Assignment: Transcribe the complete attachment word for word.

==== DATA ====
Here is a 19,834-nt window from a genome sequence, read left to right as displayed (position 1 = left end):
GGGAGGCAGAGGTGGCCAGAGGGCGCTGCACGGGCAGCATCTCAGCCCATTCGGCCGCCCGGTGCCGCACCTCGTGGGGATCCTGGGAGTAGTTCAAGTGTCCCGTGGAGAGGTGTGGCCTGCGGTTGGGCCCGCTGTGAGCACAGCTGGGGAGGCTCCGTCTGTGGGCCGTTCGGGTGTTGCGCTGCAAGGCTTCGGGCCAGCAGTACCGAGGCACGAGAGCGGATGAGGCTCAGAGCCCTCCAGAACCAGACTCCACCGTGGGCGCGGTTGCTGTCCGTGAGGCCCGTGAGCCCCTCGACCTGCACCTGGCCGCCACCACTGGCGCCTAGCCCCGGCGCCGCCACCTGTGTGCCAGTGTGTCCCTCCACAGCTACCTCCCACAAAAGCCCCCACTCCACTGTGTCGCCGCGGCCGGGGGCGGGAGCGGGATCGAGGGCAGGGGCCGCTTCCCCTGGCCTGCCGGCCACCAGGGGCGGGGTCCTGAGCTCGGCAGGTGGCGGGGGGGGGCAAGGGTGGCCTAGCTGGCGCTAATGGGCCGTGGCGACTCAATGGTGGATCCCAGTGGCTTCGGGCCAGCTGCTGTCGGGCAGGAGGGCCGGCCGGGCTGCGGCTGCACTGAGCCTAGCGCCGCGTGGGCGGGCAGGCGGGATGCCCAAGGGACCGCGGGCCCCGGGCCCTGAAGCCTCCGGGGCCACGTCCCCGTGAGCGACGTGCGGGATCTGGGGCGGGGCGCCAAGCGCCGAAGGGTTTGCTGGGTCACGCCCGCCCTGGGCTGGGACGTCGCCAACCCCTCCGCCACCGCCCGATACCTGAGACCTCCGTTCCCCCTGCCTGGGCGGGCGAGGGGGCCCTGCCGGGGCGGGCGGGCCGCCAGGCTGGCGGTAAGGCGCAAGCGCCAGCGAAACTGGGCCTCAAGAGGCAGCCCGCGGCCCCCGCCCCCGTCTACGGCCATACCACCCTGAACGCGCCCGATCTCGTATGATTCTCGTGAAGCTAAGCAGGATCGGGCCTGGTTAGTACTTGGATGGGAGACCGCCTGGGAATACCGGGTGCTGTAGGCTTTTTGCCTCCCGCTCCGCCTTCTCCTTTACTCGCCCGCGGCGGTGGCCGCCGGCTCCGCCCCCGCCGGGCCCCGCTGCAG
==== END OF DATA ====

Here is a 19,834-nt window from a genome sequence, read left to right as displayed (position 1 = left end):
GGGAGGCAGAGGTGGCCAGAGGGCGCTGCACGGGCAGCATCTCAGCCCATTCGGCCGCCCGGTGCCGCACCTCGTGGGGATCCTGGGAGTAGTTCAAGTGTCCCGTGGAGAGGTGTGGCCTGCGGTTGGGCCCGCTGTGAGCACAGCTGGGGAGGCTCCGTCTGTGGGCCGTTCGGGTGTTGCGCTGCAAGGCTTCGGGCCAGCAGTACCGAGGCACGAGAGCGGATGAGGCTCAGAGCCCTCCAGAACCAGACTCCACCGTGGGCGCGGTTGCTGTCCGTGAGGCCCGTGAGCCCCTCGACCTGCACCTGGCCGCCACCACTGGCGCCTAGCCCCGGCGCCGCCACCTGTGTGCCAGTGTGTCCCTCCACAGCTACCTCCCACAAAAGCCCCCACTCCACTGTGTCGCCGCGGCCGGGGGCGGGAGCGGGATCGAGGGCAGGGGCCGCTTCCCCTGGCCTGCCGGCCACCAGGGGCGGGGTCCTGAGCTCGGCAGGTGGCGGGGGGGGGCAAGGGTGGCCTAGCTGGCGCTAATGGGCCGTGGCGACTCAATGGTGGATCCCAGTGGCTTCGGGCCAGCTGCTGTCGGGCAGGAGGGCCGGCCGGGCTGCGGCTGCACTGAGCCTAGCGCCGCGTGGGCGGGCAGGCGGGATGCCCAAGGGACCGCGGGCCCCGGGCCCTGAAGCCTCCGGGGCCACGTCCCCGTGAGCGACGTGCGGGATCTGGGGCGGGGCGCCAAGCGCCGAAGGGTTTGCTGGGTCACGCCCGCCCTGGGCTGGGACGTCGCCAACCCCTCCGCCACCGCCCGATACCTGAGACCTCCGTTCCCCCTGCCTGGGCGGGCGAGGGGGCCCTGCCGGGGCGGGCGGGCCGCCAGGCTGGCGGTAAGGCGCAAGCGCCAGCGAAACTGGGCCTCAAGAGGCAGCCCGCGGCCCCCGCCCCCGTCTACGGCCATACCACCCTGAACGCGCCCGATCTCGTATGATTCTCGTGAAGCTAAGCAGGATCGGGCCTGGTTAGTACTTGGATGGGAGACCGCCTGGGAATACCGGGTGCTGTAGGCTTTTTGCCTCCCGCTCCGCCTTCTCCTTTACTCGCCCGCGGCGGTGGCCGCCGGCTCCGCCCCCGCCGGGCCCCGCTGCAG